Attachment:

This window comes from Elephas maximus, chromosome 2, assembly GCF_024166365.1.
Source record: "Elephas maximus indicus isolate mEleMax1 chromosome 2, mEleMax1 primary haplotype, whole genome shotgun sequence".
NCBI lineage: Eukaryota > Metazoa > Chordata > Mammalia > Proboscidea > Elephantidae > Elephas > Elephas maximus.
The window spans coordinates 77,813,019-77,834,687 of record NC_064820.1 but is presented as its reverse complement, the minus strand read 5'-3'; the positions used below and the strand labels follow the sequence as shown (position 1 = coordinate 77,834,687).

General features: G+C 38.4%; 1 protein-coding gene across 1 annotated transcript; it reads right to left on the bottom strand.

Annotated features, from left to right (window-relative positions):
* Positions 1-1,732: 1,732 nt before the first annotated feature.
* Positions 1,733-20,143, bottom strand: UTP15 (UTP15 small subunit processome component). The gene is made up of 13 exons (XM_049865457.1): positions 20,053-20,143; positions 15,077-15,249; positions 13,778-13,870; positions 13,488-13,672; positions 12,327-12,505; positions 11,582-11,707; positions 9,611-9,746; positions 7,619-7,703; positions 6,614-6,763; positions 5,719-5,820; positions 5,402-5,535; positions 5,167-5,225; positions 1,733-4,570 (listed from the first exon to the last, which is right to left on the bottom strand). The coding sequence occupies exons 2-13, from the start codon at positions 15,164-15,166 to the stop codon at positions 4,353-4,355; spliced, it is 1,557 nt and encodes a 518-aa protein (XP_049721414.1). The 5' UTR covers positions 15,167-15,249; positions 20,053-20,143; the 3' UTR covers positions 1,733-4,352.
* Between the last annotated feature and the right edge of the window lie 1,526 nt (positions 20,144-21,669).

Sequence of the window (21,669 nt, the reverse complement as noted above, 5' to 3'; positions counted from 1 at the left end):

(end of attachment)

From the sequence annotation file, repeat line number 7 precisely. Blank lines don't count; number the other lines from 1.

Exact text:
* Positions 1-1,732: 1,732 nt before the first annotated feature.